THE European Union (EU) has announced that it will provide €5.4bn to co-fund 135 transport infrastructure projects that will form part of the Trans-European Transport Network (TEN-T), with the objective of completing the core TEN-T network by 2030 and the comprehensive network by 2050. The EU says 80% of the funding has been allocated to rail and inland waterway projects.

The EU says that the funding will support economic recovery following the Covid-19 pandemic in all EU member states, while also contributing to the construction of missing transport links across the continent, supporting sustainable transport, improving safety and interoperability, and creating jobs.

The projects were submitted in response to a call for proposals under the EU’s Connecting Europe Facility (CEF) which closed on January 19. Of 399 applications, 135 were selected for CEF funding.

The EU is making a total of €25.8bn available between 2021 and 2027 to co-fund TEN-T projects. Since 2014, CEF has supported over 1030 projects by providing a total of €23bn for the transport sector.

Selected rail projects receiving co-funding under this latest CEF round include the programme to provide a double-track, electrified railway suitable for operation at up to 200km/h between Vienna Stadlau and Marchegg in Austria, as part of Baltic - Adriatic TEN-T corridor. This will receive €28.9m.

In Belgium, infrastructure manager Infrabel is to receive €49.6m to co-fund the deployment of ERTMS Level 2 Baseline 3 on 377km of railway, while Belgian National Railways (SNCB) is to receive €22.5m towards retrofitting 221 EMUs with Level 2 Baseline 3.

Installing ERTMS Level 2 Baseline 3 on 114km of double-track equivalent railway in the Stuttgart area will receive €59.3m. This will be a pilot project implementing the first ERTMS installation in an urban area of Germany.

Under the Stuttgart 21 project, €132m is being provided for upgrading and construction work on the Stuttgart - Wendlingen section.

In Denmark, infrastructure manager Banedanmark’s programme to install ERTMS Level 2 Baseline 3 on 250km of double-track equivalent railway in western Denmark will receive €22m.

The Rail Baltica project to build a standard-gauge railway connecting Estonia, Latvia and Lithuania will receive €352.1m. This project is being taken forward by RB Rail.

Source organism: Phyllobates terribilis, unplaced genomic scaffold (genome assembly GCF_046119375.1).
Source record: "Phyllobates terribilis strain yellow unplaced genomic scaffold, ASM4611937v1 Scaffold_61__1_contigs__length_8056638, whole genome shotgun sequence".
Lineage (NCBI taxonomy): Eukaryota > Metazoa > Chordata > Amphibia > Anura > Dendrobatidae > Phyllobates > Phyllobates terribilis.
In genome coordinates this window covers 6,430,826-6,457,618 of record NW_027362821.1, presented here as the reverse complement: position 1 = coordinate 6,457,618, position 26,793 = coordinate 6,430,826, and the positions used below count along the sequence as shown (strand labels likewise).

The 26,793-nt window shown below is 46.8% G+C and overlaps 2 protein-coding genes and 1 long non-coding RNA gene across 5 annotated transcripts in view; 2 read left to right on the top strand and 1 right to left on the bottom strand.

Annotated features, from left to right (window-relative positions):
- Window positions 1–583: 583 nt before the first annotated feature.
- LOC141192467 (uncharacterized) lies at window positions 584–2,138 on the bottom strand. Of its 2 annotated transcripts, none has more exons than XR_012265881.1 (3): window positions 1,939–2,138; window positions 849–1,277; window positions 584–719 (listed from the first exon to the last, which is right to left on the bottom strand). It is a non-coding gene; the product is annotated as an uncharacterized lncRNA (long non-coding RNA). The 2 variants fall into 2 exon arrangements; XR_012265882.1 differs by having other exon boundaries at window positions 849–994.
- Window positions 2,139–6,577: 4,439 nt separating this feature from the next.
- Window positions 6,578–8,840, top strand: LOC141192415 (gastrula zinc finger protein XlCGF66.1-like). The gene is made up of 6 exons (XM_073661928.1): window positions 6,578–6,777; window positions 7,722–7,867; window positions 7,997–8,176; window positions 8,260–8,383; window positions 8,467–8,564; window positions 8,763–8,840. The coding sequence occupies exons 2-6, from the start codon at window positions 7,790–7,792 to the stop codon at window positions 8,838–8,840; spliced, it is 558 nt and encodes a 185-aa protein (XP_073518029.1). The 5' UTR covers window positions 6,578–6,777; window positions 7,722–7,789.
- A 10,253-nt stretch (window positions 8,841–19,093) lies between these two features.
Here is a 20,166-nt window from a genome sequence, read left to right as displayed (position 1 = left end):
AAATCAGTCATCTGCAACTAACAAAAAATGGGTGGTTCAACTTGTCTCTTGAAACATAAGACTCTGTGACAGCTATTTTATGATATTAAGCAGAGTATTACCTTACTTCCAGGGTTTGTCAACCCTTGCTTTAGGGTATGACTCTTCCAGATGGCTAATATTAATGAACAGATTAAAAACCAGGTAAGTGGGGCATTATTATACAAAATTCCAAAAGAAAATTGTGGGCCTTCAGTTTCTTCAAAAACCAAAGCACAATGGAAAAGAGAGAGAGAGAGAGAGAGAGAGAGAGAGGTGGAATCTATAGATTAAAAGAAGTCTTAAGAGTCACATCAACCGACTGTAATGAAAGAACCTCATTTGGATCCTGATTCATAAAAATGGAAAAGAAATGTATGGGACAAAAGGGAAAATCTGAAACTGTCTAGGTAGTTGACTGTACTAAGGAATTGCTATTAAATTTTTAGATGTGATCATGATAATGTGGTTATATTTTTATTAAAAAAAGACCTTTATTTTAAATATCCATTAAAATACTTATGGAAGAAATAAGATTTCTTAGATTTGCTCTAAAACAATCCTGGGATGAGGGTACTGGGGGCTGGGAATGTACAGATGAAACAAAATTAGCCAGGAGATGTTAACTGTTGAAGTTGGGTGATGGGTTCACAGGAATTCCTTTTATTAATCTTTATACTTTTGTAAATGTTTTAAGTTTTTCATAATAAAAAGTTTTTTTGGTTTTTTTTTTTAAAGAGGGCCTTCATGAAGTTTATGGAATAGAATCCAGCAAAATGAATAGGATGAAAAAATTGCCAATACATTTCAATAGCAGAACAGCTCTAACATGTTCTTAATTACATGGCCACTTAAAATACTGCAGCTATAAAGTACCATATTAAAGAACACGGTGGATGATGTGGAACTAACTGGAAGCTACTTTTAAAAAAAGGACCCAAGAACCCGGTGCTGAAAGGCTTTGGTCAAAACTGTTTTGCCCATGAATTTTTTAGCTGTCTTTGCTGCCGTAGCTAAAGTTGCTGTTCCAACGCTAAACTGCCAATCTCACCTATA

In order to remove the missing link in the corridor between Scandinavia and the Mediterranean, a total of €540.5m has been allocated to the Fehmarnbelt tunnel between Denmark and Germany. CEF co-funding is only being provided for rail elements of the project, the EU says.

In Italy, train operator Trenitalia will receive €57.1m to accelerate the deployment of ERTMS Level 2 Baseline 3 on 535 passenger vehicles. Infrastructure manager Italian Rail Network (RFI) has been allocated €75m for new line construction and tunnelling between Fortezza and Ponte Gardena on the southern approach to the Brenner Base Tunnel.

Polish infrastructure manager PKP PLK is to receive €755.1m for the project to upgrade line E65 between Będzin and Katowice Piotrowice.

The EU highlights the €45m in CET funding for an upgrade of the intermodal freight terminal at Haniska pri Košicich in Slovakia, which is to be equipped gauge-changing facilities for movements to and from Ukraine.

In Sweden, infrastructure manager Trafikverket has been allocated €44.8m to co-fund the installation of ERTMS onboard equipment up to 2025.

“We are allocating €5.4bn to projects across Europe that will improve missing infrastructure links, make transport more sustainable and efficient, increase safety and interoperability, and create jobs,” says EU commissioner for transport, Ms Adina-Ioana Vălean.

“These challenging times have reinforced the importance of our EU transport sector and of having a seamless, well connected infrastructure network.”

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